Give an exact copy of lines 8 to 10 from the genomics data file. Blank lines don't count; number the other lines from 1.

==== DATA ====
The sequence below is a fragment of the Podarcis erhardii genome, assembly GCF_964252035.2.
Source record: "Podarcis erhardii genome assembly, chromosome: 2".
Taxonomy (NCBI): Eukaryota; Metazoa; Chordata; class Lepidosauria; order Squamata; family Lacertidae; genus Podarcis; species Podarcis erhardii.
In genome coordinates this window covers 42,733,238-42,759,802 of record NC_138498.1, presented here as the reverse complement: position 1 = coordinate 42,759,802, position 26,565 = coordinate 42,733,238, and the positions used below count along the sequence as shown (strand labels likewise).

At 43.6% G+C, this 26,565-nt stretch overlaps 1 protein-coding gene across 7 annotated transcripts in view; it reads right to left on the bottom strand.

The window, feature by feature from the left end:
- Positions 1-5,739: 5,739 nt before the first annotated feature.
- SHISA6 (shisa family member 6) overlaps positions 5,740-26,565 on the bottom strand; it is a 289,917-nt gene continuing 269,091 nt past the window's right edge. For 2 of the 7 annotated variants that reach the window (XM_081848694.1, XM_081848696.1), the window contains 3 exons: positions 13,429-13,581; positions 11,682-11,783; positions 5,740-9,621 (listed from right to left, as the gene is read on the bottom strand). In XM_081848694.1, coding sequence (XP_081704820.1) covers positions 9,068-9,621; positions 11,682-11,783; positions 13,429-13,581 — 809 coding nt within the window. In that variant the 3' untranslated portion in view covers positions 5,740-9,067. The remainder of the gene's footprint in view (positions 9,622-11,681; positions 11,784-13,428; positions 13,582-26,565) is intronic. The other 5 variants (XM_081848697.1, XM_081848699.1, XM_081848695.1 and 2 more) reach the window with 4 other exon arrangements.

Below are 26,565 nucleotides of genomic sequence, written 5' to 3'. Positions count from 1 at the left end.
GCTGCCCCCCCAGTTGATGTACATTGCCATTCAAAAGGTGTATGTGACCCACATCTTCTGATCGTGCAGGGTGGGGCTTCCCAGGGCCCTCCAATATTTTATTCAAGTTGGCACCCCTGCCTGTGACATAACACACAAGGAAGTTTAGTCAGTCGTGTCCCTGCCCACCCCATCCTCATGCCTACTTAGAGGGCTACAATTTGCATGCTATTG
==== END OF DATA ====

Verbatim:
- SHISA6 (shisa family member 6) overlaps positions 5,740-26,565 on the bottom strand; it is a 289,917-nt gene continuing 269,091 nt past the window's right edge. For 2 of the 7 annotated variants that reach the window (XM_081848694.1, XM_081848696.1), the window contains 3 exons: positions 13,429-13,581; positions 11,682-11,783; positions 5,740-9,621 (listed from right to left, as the gene is read on the bottom strand). In XM_081848694.1, coding sequence (XP_081704820.1) covers positions 9,068-9,621; positions 11,682-11,783; positions 13,429-13,581 — 809 coding nt within the window. In that variant the 3' untranslated portion in view covers positions 5,740-9,067. The remainder of the gene's footprint in view (positions 9,622-11,681; positions 11,784-13,428; positions 13,582-26,565) is intronic. The other 5 variants (XM_081848697.1, XM_081848699.1, XM_081848695.1 and 2 more) reach the window with 4 other exon arrangements.

Below are 26,565 nucleotides of genomic sequence, written 5' to 3'. Positions count from 1 at the left end.
GCTGCCCCCCCAGTTGATGTACATTGCCATTCAAAAGGTGTATGTGACCCACATCTTCTGATCGTGCAGGGTGGGGCTTCCCAGGGCCCTCCAATATTTTATTCAAGTTGGCACCCCTGCCTGTGACATAACACACAAGGAAGTTTAGTCAGTCGTGTCCCTGCCCACCCCATCCTCATGCCTACTTAGAGGGCTACAATTTGCATGCTATTG